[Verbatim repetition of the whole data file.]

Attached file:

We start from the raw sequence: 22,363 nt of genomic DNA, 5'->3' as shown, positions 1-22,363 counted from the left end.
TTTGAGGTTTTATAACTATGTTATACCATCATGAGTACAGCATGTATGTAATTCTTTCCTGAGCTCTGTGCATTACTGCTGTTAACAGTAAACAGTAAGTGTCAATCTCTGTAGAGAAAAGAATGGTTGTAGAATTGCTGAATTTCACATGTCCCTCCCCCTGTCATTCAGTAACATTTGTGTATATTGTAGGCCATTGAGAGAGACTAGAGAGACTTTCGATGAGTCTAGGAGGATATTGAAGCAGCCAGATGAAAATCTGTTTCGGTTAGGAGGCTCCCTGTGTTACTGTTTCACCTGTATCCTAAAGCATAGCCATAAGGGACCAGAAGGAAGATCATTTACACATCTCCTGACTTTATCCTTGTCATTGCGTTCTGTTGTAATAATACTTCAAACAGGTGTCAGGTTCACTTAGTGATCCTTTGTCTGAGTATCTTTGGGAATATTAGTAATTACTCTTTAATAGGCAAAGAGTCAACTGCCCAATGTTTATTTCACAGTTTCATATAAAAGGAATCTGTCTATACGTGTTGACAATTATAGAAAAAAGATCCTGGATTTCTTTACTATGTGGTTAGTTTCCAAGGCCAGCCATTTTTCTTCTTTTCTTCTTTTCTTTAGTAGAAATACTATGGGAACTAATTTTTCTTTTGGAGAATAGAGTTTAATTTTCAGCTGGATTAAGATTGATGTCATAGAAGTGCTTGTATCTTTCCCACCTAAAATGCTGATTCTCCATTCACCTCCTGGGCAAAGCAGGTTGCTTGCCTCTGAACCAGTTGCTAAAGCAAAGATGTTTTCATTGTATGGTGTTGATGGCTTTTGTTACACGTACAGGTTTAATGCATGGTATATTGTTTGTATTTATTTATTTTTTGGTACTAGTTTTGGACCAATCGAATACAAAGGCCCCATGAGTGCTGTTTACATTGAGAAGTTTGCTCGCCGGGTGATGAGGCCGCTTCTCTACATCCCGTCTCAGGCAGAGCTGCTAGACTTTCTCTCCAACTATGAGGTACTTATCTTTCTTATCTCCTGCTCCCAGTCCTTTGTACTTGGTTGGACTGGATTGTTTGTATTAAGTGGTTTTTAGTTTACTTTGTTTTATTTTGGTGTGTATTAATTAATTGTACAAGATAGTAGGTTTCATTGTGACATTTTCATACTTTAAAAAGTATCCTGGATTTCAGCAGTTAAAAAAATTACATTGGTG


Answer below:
We start from the raw sequence: 22,363 nt of genomic DNA, 5'->3' as shown, positions 1-22,363 counted from the left end.
TTTGAGGTTTTATAACTATGTTATACCATCATGAGTACAGCATGTATGTAATTCTTTCCTGAGCTCTGTGCATTACTGCTGTTAACAGTAAACAGTAAGTGTCAATCTCTGTAGAGAAAAGAATGGTTGTAGAATTGCTGAATTTCACATGTCCCTCCCCCTGTCATTCAGTAACATTTGTGTATATTGTAGGCCATTGAGAGAGACTAGAGAGACTTTCGATGAGTCTAGGAGGATATTGAAGCAGCCAGATGAAAATCTGTTTCGGTTAGGAGGCTCCCTGTGTTACTGTTTCACCTGTATCCTAAAGCATAGCCATAAGGGACCAGAAGGAAGATCATTTACACATCTCCTGACTTTATCCTTGTCATTGCGTTCTGTTGTAATAATACTTCAAACAGGTGTCAGGTTCACTTAGTGATCCTTTGTCTGAGTATCTTTGGGAATATTAGTAATTACTCTTTAATAGGCAAAGAGTCAACTGCCCAATGTTTATTTCACAGTTTCATATAAAAGGAATCTGTCTATACGTGTTGACAATTATAGAAAAAAGATCCTGGATTTCTTTACTATGTGGTTAGTTTCCAAGGCCAGCCATTTTTCTTCTTTTCTTCTTTTCTTTAGTAGAAATACTATGGGAACTAATTTTTCTTTTGGAGAATAGAGTTTAATTTTCAGCTGGATTAAGATTGATGTCATAGAAGTGCTTGTATCTTTCCCACCTAAAATGCTGATTCTCCATTCACCTCCTGGGCAAAGCAGGTTGCTTGCCTCTGAACCAGTTGCTAAAGCAAAGATGTTTTCATTGTATGGTGTTGATGGCTTTTGTTACACGTACAGGTTTAATGCATGGTATATTGTTTGTATTTATTTATTTTTTGGTACTAGTTTTGGACCAATCGAATACAAAGGCCCCATGAGTGCTGTTTACATTGAGAAGTTTGCTCGCCGGGTGATGAGGCCGCTTCTCTACATCCCGTCTCAGGCAGAGCTGCTAGACTTTCTCTCCAACTATGAGGTACTTATCTTTCTTATCTCCTGCTCCCAGTCCTTTGTACTTGGTTGGACTGGATTGTTTGTATTAAGTGGTTTTTAGTTTACTTTGTTTTATTTTGGTGTGTATTAATTAATTGTACAAGATAGTAGGTTTCATTGTGACATTTTCATACTTTAAAAAGTATCCTGGATTTCAGCAGTTAAAAAAATTACATTGGTG